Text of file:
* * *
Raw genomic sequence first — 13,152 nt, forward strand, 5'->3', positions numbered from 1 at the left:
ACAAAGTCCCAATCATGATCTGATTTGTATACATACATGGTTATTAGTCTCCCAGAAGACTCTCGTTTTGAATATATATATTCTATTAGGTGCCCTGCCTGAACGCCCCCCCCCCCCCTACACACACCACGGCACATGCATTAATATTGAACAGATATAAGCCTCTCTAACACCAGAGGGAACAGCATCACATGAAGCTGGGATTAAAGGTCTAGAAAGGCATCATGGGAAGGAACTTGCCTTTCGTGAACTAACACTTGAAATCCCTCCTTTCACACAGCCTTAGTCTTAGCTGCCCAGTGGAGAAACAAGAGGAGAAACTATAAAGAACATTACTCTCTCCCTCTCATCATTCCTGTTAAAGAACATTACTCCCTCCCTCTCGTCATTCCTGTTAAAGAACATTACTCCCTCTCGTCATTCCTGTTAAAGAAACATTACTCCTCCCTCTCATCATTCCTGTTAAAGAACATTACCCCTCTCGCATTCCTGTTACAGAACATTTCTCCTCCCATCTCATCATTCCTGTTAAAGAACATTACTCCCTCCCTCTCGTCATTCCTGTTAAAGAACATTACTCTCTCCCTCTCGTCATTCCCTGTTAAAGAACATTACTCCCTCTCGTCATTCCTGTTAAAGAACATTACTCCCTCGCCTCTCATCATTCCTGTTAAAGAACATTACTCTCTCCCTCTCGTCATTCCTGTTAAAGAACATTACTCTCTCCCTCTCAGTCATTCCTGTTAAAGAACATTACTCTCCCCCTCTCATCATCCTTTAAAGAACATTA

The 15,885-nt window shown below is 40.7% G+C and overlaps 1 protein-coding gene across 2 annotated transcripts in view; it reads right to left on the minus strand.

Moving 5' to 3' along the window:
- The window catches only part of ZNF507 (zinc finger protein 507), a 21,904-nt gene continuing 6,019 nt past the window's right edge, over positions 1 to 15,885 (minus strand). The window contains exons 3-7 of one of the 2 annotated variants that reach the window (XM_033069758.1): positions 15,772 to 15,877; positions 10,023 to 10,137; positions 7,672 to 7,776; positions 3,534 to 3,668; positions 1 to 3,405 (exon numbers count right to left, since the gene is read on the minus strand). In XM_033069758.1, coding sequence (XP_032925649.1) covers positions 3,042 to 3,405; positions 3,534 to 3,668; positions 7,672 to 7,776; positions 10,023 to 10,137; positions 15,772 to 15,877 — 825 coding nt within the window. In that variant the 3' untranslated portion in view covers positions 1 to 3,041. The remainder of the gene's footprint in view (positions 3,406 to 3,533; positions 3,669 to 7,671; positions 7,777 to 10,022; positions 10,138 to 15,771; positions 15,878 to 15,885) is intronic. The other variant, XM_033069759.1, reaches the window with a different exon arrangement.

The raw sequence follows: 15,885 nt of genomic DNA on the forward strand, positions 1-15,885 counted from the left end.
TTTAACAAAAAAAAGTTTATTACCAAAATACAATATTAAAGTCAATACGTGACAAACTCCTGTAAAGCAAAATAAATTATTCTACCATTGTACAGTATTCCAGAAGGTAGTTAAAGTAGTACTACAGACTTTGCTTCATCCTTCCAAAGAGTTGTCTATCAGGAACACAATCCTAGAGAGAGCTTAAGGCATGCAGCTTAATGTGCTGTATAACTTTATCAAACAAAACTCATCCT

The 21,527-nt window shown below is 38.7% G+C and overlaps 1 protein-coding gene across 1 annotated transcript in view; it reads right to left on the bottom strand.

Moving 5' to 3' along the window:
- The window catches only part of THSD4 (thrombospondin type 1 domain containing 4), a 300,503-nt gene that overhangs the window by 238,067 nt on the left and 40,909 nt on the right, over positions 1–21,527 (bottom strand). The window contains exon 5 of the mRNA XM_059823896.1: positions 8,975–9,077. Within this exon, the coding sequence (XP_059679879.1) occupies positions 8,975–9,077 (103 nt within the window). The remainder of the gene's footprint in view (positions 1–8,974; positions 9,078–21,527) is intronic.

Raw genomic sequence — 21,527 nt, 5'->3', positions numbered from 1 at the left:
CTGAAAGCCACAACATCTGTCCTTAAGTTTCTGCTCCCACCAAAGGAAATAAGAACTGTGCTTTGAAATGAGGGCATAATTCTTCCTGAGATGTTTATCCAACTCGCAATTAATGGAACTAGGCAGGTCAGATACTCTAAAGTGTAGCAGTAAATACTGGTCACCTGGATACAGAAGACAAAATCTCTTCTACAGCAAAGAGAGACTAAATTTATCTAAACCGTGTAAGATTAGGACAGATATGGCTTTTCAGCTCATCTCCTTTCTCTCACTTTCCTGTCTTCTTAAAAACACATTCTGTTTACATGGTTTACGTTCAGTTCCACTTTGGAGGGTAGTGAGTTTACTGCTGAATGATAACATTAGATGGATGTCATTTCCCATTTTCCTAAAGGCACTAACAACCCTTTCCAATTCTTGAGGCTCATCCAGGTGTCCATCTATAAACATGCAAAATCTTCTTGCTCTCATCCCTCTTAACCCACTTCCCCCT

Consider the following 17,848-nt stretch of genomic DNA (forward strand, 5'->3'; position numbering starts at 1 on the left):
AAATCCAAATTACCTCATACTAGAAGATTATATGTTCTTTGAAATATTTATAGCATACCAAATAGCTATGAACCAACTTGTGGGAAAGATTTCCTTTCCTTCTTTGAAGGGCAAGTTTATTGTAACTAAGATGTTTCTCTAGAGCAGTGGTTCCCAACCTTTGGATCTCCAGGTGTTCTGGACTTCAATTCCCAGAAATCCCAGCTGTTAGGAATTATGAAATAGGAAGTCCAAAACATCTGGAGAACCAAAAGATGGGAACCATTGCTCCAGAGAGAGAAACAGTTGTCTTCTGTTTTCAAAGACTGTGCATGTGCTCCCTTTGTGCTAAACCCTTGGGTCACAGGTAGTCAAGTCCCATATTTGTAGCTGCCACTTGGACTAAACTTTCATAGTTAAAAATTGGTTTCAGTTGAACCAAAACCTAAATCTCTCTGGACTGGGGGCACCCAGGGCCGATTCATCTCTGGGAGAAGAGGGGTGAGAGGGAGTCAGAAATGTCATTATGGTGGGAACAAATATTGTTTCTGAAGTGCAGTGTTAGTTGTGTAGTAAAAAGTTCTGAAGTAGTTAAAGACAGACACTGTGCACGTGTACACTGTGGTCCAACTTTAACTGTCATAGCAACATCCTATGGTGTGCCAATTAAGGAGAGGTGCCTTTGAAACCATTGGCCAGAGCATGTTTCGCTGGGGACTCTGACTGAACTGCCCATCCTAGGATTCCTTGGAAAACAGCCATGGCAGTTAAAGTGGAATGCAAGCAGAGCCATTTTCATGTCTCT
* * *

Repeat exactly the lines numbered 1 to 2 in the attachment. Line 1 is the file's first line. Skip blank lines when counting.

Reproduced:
Raw genomic sequence first — 13,152 nt, forward strand, 5'->3', positions numbered from 1 at the left:
ACAAAGTCCCAATCATGATCTGATTTGTATACATACATGGTTATTAGTCTCCCAGAAGACTCTCGTTTTGAATATATATATTCTATTAGGTGCCCTGCCTGAACGCCCCCCCCCCCCCTACACACACCACGGCACATGCATTAATATTGAACAGATATAAGCCTCTCTAACACCAGAGGGAACAGCATCACATGAAGCTGGGATTAAAGGTCTAGAAAGGCATCATGGGAAGGAACTTGCCTTTCGTGAACTAACACTTGAAATCCCTCCTTTCACACAGCCTTAGTCTTAGCTGCCCAGTGGAGAAACAAGAGGAGAAACTATAAAGAACATTACTCTCTCCCTCTCATCATTCCTGTTAAAGAACATTACTCCCTCCCTCTCGTCATTCCTGTTAAAGAACATTACTCCCTCTCGTCATTCCTGTTAAAGAAACATTACTCCTCCCTCTCATCATTCCTGTTAAAGAACATTACCCCTCTCGCATTCCTGTTACAGAACATTTCTCCTCCCATCTCATCATTCCTGTTAAAGAACATTACTCCCTCCCTCTCGTCATTCCTGTTAAAGAACATTACTCTCTCCCTCTCGTCATTCCCTGTTAAAGAACATTACTCCCTCTCGTCATTCCTGTTAAAGAACATTACTCCCTCGCCTCTCATCATTCCTGTTAAAGAACATTACTCTCTCCCTCTCGTCATTCCTGTTAAAGAACATTACTCTCTCCCTCTCAGTCATTCCTGTTAAAGAACATTACTCTCCCCCTCTCATCATCCTTTAAAGAACATTA